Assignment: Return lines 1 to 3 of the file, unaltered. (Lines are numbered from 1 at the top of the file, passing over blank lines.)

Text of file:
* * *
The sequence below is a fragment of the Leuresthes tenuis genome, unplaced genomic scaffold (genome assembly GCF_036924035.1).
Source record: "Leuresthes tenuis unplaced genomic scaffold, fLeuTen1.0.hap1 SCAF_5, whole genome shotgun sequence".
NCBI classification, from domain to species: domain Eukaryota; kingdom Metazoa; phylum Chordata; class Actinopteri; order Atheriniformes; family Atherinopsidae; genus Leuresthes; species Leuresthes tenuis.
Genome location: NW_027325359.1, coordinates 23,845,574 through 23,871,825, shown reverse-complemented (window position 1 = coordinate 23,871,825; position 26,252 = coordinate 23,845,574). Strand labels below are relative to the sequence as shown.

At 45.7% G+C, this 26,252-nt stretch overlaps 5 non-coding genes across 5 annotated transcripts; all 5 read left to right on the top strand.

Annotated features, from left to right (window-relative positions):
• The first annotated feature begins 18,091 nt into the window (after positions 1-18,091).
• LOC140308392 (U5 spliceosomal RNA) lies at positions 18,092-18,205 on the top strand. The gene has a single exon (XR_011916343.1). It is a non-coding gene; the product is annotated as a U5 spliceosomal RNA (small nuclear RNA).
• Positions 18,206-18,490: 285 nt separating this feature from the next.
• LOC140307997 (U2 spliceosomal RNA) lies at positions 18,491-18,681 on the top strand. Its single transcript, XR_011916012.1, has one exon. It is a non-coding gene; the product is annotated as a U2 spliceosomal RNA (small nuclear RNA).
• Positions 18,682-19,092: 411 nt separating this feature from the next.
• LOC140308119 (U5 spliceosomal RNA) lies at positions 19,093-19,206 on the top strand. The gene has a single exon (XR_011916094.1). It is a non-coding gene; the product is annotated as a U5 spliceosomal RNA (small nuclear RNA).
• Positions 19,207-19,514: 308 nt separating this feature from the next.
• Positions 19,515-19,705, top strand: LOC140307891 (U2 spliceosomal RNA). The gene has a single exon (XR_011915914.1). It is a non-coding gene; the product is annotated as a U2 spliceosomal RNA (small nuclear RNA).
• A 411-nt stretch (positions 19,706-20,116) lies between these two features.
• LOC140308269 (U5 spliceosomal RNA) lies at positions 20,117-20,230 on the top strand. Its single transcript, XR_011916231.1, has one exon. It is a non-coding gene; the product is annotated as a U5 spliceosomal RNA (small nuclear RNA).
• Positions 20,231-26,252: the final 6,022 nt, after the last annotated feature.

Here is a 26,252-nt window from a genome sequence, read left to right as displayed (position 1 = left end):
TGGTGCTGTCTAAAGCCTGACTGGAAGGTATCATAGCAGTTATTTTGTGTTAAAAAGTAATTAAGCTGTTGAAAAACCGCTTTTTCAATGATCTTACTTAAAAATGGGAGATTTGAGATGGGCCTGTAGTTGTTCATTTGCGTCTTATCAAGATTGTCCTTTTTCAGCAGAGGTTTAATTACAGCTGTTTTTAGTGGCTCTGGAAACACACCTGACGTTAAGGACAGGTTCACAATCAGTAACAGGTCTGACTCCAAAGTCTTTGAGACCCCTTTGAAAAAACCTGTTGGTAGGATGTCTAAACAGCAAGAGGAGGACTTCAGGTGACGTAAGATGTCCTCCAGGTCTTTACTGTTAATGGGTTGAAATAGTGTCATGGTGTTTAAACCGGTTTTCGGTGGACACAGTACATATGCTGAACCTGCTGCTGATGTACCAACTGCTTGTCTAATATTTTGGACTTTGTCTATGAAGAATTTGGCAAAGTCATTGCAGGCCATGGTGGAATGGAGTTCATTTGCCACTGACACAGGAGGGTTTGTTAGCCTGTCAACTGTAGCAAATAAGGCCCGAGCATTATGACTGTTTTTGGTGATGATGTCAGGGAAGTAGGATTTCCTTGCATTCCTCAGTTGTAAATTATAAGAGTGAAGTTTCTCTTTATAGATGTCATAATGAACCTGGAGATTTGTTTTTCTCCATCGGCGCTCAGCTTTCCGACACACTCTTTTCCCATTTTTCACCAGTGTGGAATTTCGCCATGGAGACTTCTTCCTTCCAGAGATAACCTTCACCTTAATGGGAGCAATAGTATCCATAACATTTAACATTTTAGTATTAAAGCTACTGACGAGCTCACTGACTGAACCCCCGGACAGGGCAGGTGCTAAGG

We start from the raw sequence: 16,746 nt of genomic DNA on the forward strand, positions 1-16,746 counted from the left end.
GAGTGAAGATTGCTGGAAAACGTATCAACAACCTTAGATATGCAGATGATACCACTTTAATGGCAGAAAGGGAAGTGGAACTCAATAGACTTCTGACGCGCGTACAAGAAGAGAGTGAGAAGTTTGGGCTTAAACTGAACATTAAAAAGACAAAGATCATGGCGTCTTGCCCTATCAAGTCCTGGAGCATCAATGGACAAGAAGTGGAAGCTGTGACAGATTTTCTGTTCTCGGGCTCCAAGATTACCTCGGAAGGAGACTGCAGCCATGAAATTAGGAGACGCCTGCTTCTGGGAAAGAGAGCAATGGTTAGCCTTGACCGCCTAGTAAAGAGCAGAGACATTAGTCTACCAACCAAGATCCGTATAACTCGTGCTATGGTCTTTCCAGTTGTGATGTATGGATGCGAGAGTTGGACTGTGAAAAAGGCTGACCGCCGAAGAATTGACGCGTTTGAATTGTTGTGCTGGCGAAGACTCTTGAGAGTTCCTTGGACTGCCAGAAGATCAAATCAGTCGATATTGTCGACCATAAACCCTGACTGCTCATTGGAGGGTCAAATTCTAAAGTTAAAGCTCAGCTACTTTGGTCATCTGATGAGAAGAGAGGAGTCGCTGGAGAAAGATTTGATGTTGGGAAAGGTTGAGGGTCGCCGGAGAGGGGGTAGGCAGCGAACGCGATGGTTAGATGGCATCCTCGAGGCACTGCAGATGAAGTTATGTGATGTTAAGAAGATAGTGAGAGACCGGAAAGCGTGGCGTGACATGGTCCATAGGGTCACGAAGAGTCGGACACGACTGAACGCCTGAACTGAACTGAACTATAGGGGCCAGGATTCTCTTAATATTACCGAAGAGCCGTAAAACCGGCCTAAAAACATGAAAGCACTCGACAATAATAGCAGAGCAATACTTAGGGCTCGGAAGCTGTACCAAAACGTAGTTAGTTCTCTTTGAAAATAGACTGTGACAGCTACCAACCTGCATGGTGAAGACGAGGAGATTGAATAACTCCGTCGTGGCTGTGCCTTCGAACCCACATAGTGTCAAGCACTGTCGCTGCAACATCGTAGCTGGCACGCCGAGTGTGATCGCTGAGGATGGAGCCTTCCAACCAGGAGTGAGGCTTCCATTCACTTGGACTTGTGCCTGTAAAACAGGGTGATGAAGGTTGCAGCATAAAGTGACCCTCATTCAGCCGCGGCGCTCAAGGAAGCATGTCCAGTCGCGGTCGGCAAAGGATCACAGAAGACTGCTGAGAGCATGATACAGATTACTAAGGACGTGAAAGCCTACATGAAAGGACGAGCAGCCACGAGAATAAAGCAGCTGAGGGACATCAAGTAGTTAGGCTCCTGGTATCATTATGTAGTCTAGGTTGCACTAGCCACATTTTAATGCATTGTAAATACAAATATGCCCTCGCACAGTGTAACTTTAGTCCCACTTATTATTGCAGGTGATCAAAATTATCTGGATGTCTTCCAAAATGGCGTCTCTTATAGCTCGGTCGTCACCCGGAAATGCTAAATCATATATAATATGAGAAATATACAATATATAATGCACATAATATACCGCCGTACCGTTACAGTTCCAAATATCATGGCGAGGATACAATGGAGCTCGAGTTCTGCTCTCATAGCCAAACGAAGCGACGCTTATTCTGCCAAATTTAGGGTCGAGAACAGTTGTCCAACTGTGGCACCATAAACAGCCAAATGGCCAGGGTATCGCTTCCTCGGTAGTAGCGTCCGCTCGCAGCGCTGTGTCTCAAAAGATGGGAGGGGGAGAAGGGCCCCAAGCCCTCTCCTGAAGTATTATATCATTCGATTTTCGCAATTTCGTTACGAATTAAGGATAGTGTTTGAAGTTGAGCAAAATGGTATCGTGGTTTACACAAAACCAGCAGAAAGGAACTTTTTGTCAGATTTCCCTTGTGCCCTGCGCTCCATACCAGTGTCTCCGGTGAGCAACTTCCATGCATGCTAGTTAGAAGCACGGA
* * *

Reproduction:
The sequence below is a fragment of the Leuresthes tenuis genome, unplaced genomic scaffold (genome assembly GCF_036924035.1).
Source record: "Leuresthes tenuis unplaced genomic scaffold, fLeuTen1.0.hap1 SCAF_5, whole genome shotgun sequence".
NCBI classification, from domain to species: domain Eukaryota; kingdom Metazoa; phylum Chordata; class Actinopteri; order Atheriniformes; family Atherinopsidae; genus Leuresthes; species Leuresthes tenuis.